That was the first year, then it was just banging out shots over the course of 12 months, in a very rapid fire section. I tried to finish the entire animation within one block, as it was important to get a cut nailed down. I think I remember I had two or three month in the end. Which if you break it down is almost like producing 20-30 animation seconds per week. Which is the same level you would expect from a television series production I guess.
You’ve mentioned dinosaur documentaries and Jurassic Park. It sounds like that has always been an area of interest. Where did the inspiration for CITIPATI first come from?
I was half way through my studies when I had the first idea for that particular type of dinosaur. I liked its appeal, and found it had a human nature. The way I saw it was how we categorise animals into different types of characters. On one hand, you have the dangerous carnivores and meat eaters, and on the other, tame and harmless plant eaters… but these types of dinosaur fall in the middle ground. I felt you couldn’t put them in one category or the other, because they could be dangerous or harmless. They looked like giant birds. I liked the character and design, and thought they were the perfect dinosaur to have a lot of character, and that an audience could empathise with quickly.
The initial approach to the idea was a lot more cartoony, a run of the mill storyline about a dinosaur trying to eat and survive, like Scrat in the Ice Age movie! He tries to steal an egg and accidents happen… the egg hatches and the dinosaur has to become a parent. Being a dinosaur nerd, it sounded good to me, but it would look like I had taken the most basic story ideas and simply refurbished it to add dinosaurs. So I put the idea to rest as I was working on other stuff. From there it slowly dawned on me that I wanted to create something more realistic. I was less of an animator, and more into the visual effects industry and if this was to be my final project while studying, I needed it to be serious and work as a marketing tool for myself.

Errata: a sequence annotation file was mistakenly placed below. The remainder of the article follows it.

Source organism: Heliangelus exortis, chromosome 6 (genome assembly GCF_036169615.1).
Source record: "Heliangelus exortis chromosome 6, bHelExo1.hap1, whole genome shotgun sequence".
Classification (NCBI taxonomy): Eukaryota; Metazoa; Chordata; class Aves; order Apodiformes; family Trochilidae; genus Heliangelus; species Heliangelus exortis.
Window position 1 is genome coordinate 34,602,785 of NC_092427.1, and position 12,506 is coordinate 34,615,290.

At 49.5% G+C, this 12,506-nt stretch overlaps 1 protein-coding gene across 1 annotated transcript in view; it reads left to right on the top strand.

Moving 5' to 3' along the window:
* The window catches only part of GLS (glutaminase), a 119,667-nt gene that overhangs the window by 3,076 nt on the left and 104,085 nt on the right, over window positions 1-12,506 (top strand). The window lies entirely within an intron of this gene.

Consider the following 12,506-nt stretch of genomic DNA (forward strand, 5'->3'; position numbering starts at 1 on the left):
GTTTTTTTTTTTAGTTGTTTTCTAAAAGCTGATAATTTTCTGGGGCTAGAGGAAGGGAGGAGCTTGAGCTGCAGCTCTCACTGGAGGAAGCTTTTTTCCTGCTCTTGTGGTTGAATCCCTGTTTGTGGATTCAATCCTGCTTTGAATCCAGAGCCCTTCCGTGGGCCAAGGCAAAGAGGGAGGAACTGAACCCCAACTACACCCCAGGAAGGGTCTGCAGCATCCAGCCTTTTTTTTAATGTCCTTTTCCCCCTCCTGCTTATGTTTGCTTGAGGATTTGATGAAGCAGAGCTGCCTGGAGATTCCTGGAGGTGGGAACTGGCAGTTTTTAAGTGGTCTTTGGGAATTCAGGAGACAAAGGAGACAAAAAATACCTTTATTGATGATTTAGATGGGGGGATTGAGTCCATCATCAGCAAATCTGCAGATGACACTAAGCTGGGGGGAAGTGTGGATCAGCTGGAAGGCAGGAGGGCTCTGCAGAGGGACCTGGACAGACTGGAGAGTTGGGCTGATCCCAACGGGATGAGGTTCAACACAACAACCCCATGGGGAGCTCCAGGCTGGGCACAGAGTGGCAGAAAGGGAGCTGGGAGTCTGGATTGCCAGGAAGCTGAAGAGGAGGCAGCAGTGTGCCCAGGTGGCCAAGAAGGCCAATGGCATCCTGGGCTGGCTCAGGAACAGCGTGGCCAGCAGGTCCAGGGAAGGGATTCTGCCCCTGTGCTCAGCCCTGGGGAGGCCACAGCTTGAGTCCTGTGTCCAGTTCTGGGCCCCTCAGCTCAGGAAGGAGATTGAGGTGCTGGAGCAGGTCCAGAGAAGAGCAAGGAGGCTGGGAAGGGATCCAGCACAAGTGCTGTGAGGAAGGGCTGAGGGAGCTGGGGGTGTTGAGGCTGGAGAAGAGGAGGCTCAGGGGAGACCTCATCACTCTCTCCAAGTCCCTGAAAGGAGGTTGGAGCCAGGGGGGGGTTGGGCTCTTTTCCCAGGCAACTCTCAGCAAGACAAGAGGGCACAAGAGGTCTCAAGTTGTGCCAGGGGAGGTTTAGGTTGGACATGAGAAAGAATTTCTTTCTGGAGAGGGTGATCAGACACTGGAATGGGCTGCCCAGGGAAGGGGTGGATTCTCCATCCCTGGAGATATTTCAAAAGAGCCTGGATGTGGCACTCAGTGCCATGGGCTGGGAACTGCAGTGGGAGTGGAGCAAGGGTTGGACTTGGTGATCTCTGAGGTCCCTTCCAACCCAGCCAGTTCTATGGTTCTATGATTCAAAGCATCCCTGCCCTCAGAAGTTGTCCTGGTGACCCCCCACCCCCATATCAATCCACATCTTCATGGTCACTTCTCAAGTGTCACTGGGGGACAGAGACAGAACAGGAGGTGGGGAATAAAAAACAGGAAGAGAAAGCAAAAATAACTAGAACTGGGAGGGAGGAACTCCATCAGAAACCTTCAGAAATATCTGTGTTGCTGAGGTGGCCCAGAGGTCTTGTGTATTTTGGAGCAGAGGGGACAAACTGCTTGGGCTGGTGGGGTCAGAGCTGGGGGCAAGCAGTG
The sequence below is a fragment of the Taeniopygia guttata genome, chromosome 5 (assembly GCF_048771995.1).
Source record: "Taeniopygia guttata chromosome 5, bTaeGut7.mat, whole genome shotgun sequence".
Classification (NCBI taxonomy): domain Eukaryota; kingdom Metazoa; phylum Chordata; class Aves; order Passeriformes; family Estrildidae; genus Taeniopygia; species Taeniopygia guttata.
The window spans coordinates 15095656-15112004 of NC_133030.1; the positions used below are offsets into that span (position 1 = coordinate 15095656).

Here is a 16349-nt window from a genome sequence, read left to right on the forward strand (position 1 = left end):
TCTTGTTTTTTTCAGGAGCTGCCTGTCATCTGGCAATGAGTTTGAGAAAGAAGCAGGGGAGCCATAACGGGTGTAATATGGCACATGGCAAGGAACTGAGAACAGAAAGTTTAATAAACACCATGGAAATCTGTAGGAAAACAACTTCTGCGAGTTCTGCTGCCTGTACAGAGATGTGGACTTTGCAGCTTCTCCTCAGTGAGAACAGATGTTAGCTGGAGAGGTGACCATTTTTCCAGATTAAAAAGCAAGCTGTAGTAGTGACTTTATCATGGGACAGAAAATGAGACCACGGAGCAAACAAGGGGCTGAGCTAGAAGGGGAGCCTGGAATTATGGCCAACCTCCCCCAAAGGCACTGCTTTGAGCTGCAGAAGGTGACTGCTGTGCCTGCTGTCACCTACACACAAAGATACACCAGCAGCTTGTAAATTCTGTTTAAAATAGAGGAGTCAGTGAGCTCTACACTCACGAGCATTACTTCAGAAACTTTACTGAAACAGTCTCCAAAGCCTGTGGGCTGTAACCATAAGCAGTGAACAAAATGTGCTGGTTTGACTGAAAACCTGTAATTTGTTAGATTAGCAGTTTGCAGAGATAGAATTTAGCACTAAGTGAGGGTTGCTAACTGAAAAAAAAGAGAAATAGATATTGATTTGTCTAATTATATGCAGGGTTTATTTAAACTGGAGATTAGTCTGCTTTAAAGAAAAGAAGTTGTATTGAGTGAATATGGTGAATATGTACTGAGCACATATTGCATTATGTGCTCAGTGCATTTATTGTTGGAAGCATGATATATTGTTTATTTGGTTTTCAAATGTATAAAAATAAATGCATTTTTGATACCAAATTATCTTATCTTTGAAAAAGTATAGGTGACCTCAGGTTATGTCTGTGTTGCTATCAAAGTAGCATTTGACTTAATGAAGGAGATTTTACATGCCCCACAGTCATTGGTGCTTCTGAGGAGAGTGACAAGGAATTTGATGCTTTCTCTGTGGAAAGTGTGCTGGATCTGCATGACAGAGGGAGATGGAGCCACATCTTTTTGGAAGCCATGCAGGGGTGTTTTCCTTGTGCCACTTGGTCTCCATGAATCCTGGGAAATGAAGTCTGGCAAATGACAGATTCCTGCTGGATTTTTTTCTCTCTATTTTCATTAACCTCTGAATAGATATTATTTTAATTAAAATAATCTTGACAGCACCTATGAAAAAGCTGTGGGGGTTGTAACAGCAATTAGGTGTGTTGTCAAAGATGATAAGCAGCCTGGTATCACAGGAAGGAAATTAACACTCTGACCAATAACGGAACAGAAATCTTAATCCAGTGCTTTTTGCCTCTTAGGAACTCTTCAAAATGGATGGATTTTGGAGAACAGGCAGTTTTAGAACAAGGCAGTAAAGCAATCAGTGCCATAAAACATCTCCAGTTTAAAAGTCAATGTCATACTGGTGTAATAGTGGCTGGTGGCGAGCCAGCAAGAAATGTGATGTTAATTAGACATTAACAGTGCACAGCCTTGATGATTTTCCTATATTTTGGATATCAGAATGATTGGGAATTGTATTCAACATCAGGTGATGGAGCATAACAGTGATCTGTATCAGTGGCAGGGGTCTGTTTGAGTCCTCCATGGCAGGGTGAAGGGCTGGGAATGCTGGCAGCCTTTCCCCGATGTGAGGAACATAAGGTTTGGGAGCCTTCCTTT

I had a few different ideas, like wanting to show certain mechanisms in the universe at different scales, and reinterpret that. For example, taking a meteor impact that could almost be reinterpreted as insemination on a much grander scale. Then when the dinosaur came back in, I started forming images of what if the dinosaur gets to peak behind the curtains of the universe within his last moments. The idea of dying and gaining a higher perspective became more interesting, especially as we don’t know how dinosaurs/animals approach death. There’s many other sociological, cultural ideas we don’t ascribe to animals, like religion.
The journey I wanted the character to take fitted with all the visual ideas from my initial vision, and even though the visual ideas came first, I tried to keep them secondary to the character arc. I could then have the best of both worlds, with the story working on its own and the visual elements on top as an extra treat.
So talking about character development and universal ideas (such as death, religion and emotion), would you say animation is the best way to explore these human concepts through a different animal/entity?
I would say that. Animation enables you to create something out of nothing, and go as far as you want to go, in making a realistic character. You can give him a back story and a thought process, which can only be possible with the use of animation. It needs to be told visually. You can’t write it in a book and tell everyone what the ideas are/ how the dinosaur is feeling. We have to interpret that, like how we interpret our own pets’ feelings… as they can not tell us!
What’s next for you, have you got any other projects on the horizon?
I would like to get back to doing another project, when I have time. I am waiting for once CITIPATI has run it course, when everyone has seen it and then it goes public. Then it can be taken off my mind, because right now, even though I want to create something new, that film will always be on my mind at the same time. After that, I would definitely be up for working on another short film of my own. I have more than enough ideas! Other than that, I am working as a visual effects artist in the industry. It’s my way of gaining more experience on the side. I have been fortunate enough to work on the larger projects that have gone through the company, Industrial Light & Magic. I get the opportunity to see how the process for a large film works, such as Transformers or the last Star Wars movie. To be a part of that is pretty rewarding, learning from the masters how things are done. Which will benefit the next film production I would approach on my own.
Sounds great, we definitely look forward to seeing your future work!
Tickets are now on sale for Berlin Lift-Off, where “CITIPATI” will be screening.